Combinations solve tough imaging problems
George Kotelly, Executive Editor
Off-the-shelf machine-vision and imaging hardware and software are often integrated with related products and technologies to solve demanding visual problems. In some situations, a related technology, such as x-ray, optics, or infrared, is used to obtain initial imaging data. Then, the machine-vision or imaging system takes over and processes, analyzes, and displays the resulting data. In other situations, special software is applied to ordinary imaging data to obtain specific details.
In a new approach to three-dimensional (3-D) digitizing, as described by senior engineer Michael Petrov, two companies have combined resources to incorporate scanning control and image-processing hardware and software into a single scanner design. This scanner integrates off-the-shelf cameras, structured lighting, custom image-processing software, and multiline laser scanning to obtain high visual and geometric object quality in its 3-D models (see p. 50).
To protect military facilities from intruders, a PC-based perimeter-security system combines television, IR, and imaging technologies, says contributing editor John Haystead. Cameras are mounted on a remotely controlled pan-and-tilt head that surveys a large security zone for intruder detection and identification. The system automatically classifies and displays the target (see p. 36).
The final nondestructive test of sealed automobile air-bag inflators by a combined x-ray and machine-vision workstation verifies the number, amount, positioning, and packaging of installed components. According to senior controls engineer David A.Wilson, an image intensifier converts the x-rays to digital images for scanning by a machine-vision system to ensure that each inflator is thoroughly checked (see p. 26).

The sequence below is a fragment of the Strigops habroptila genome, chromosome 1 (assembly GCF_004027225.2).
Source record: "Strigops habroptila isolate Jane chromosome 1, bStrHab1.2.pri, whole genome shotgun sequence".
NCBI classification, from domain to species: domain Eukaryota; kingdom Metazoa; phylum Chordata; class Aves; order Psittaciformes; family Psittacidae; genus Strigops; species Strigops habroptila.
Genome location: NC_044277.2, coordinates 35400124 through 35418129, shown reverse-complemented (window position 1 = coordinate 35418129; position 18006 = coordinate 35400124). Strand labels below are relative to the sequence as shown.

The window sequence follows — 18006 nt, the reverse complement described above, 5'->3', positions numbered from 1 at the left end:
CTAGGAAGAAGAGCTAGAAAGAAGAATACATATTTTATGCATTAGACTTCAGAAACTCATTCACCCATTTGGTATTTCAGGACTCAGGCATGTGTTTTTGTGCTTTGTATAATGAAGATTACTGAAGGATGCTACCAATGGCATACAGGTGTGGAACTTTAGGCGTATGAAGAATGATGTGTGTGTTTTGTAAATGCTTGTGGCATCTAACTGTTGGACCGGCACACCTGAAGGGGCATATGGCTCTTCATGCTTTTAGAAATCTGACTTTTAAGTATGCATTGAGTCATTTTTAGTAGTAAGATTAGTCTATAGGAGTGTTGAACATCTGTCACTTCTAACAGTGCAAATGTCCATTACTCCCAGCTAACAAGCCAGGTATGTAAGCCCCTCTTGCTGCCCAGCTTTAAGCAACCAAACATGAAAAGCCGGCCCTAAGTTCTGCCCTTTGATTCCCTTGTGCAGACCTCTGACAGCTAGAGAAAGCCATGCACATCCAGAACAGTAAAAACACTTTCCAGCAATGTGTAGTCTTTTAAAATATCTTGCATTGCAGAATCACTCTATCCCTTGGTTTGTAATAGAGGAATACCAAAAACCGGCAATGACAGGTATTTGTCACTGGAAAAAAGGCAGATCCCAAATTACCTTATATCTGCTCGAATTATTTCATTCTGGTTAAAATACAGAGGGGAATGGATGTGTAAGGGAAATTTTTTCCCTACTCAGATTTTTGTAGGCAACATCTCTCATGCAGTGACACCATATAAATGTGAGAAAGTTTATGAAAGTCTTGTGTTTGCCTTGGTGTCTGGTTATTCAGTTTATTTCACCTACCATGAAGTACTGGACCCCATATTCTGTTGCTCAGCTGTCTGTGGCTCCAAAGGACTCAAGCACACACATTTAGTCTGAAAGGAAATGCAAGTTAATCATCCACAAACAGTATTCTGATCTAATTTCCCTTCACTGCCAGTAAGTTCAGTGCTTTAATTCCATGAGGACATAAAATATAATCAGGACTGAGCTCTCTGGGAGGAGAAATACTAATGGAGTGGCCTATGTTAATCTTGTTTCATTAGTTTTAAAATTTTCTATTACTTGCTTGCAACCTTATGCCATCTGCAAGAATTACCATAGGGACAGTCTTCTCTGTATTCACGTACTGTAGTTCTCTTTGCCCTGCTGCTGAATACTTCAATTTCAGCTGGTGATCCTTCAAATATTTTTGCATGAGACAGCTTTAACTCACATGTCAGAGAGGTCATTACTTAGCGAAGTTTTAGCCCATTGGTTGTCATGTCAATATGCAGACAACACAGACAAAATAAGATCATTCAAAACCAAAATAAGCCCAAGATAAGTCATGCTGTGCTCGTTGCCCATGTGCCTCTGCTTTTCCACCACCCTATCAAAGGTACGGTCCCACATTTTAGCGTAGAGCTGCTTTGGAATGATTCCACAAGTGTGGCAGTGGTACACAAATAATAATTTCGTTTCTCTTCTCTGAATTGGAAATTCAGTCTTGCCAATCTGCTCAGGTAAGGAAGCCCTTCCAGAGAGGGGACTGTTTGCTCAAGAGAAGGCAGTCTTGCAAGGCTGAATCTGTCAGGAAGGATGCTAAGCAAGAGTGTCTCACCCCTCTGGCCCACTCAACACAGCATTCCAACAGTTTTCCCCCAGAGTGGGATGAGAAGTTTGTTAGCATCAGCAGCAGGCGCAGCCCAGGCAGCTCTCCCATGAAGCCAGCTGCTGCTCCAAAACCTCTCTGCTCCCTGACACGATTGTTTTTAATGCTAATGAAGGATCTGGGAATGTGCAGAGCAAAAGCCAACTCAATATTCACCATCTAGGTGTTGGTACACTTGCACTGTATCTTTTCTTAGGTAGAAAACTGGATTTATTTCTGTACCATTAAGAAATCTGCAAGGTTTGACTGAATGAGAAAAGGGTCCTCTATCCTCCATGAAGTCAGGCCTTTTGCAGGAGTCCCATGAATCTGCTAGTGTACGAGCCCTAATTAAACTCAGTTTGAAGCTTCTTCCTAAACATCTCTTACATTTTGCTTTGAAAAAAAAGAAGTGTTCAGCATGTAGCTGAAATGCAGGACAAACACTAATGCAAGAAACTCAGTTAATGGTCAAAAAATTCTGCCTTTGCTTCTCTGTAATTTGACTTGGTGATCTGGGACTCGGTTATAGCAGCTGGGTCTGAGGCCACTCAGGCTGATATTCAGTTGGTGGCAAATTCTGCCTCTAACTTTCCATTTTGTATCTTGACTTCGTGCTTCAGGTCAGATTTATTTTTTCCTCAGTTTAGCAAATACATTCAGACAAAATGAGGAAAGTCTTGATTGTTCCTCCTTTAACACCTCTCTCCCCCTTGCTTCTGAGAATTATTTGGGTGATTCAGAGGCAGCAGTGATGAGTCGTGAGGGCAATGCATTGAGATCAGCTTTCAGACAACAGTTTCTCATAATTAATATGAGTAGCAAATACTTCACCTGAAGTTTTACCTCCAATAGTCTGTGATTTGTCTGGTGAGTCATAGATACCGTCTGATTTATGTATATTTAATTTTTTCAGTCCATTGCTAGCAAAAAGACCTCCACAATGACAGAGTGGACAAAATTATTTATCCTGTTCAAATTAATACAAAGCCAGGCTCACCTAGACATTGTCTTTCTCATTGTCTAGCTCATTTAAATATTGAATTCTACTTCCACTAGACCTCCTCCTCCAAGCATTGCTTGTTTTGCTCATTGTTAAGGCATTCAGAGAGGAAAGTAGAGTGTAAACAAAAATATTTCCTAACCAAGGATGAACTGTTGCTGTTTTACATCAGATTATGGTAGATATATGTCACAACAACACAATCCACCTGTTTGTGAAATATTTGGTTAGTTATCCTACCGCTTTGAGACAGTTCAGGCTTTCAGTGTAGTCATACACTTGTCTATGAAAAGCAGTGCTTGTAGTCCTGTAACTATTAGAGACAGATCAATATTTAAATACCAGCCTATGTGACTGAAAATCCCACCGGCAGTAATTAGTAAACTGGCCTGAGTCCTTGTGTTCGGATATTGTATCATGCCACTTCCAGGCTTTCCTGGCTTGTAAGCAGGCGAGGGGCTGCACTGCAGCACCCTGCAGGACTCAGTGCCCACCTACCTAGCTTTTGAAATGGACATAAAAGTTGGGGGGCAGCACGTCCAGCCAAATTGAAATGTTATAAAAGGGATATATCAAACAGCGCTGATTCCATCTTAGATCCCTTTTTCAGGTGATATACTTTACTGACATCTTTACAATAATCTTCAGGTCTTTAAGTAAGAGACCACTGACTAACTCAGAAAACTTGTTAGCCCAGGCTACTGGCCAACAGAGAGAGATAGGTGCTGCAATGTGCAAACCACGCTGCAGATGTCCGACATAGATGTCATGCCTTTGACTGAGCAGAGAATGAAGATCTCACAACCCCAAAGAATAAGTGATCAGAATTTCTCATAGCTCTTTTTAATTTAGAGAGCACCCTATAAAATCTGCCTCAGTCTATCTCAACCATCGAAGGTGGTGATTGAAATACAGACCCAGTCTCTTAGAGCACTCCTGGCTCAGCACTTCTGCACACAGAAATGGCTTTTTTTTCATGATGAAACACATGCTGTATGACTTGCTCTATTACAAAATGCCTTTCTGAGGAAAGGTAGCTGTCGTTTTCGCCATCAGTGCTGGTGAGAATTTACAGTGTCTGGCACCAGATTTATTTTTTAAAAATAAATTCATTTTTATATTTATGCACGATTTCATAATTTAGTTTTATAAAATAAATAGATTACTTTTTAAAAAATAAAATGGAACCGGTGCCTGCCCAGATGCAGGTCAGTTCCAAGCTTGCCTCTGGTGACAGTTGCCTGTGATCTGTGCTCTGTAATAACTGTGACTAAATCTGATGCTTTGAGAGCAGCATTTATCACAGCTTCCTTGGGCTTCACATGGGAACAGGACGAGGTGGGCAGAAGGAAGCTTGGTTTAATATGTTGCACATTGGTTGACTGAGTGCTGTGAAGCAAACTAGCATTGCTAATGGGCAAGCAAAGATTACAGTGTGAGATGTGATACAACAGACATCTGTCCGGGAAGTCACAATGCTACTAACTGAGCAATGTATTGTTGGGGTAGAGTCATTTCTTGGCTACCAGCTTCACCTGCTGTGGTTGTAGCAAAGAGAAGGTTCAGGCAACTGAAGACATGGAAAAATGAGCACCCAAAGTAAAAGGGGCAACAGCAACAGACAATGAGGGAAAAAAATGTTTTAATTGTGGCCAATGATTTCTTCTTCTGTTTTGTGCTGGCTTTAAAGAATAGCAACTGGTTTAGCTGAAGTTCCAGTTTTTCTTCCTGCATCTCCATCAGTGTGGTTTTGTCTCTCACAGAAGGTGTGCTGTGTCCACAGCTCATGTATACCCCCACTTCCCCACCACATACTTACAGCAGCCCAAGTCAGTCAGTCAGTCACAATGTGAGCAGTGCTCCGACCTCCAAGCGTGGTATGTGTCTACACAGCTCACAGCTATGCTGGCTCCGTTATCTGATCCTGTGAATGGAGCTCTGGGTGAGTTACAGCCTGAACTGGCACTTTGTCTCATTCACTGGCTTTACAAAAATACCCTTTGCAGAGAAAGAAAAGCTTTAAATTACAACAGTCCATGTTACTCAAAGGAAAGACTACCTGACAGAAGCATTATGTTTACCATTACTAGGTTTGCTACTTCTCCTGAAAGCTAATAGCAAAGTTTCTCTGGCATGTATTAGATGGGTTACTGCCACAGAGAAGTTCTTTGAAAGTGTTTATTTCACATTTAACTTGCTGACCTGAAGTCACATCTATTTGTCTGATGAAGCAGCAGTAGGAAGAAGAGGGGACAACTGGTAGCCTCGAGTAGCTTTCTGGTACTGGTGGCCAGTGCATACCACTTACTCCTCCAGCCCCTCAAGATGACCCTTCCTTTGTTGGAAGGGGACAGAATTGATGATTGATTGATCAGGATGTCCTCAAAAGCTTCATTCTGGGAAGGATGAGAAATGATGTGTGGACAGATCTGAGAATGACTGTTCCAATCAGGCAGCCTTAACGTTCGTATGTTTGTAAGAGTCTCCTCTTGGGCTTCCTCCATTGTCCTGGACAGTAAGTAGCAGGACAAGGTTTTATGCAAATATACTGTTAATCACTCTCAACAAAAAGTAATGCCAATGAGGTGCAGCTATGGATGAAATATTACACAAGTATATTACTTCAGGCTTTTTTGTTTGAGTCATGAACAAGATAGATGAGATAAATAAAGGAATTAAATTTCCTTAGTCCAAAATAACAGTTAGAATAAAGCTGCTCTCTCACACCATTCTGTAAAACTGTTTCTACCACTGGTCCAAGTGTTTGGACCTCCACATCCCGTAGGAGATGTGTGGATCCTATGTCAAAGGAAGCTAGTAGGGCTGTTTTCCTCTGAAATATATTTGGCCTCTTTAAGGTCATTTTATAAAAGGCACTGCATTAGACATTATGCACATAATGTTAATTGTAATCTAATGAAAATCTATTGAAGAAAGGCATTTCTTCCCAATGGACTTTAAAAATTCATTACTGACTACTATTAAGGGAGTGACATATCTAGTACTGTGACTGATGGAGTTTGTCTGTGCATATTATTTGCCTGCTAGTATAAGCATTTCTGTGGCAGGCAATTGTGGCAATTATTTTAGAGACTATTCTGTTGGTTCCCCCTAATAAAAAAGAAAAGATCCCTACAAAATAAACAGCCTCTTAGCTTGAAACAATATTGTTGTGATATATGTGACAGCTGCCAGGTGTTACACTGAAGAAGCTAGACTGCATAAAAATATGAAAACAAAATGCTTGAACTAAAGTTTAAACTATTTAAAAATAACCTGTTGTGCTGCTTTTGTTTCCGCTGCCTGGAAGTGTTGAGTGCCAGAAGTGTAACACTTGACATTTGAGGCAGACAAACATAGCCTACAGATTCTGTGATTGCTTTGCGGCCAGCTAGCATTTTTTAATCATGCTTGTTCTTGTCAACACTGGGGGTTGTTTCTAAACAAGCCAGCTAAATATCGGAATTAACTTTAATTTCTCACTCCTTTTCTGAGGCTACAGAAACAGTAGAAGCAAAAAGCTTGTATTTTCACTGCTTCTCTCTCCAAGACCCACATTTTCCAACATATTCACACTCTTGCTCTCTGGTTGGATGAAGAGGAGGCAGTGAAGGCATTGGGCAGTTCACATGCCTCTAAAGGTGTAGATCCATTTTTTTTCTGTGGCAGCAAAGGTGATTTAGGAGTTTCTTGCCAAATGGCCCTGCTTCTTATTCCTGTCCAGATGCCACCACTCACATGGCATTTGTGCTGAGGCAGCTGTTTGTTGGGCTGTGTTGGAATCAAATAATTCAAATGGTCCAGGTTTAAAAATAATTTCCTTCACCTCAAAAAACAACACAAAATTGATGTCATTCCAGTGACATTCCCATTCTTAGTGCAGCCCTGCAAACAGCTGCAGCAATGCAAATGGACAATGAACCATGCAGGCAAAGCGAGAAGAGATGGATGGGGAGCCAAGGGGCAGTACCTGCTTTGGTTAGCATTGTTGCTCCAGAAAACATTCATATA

A common deconvolution technique can achieve impressive deblurring results in images obtained by telescope-linked cameras, according to contributing editor Lawrence Curran. He describes a PC-based telescope that can clarify real-time, color-processed, filtered, and enhanced star-type images using a custom CCD camera and maximum-entropy software (see p. 42).
To boost the imaging capabilities of multiprocessing systems, reports editor at large Andy Wilson, the latest DSP boards are supporting both distributed and shared-memory architectures and several operating systems (see p. 56). Imaging-system designers can now implement a variety of topologies for DSP.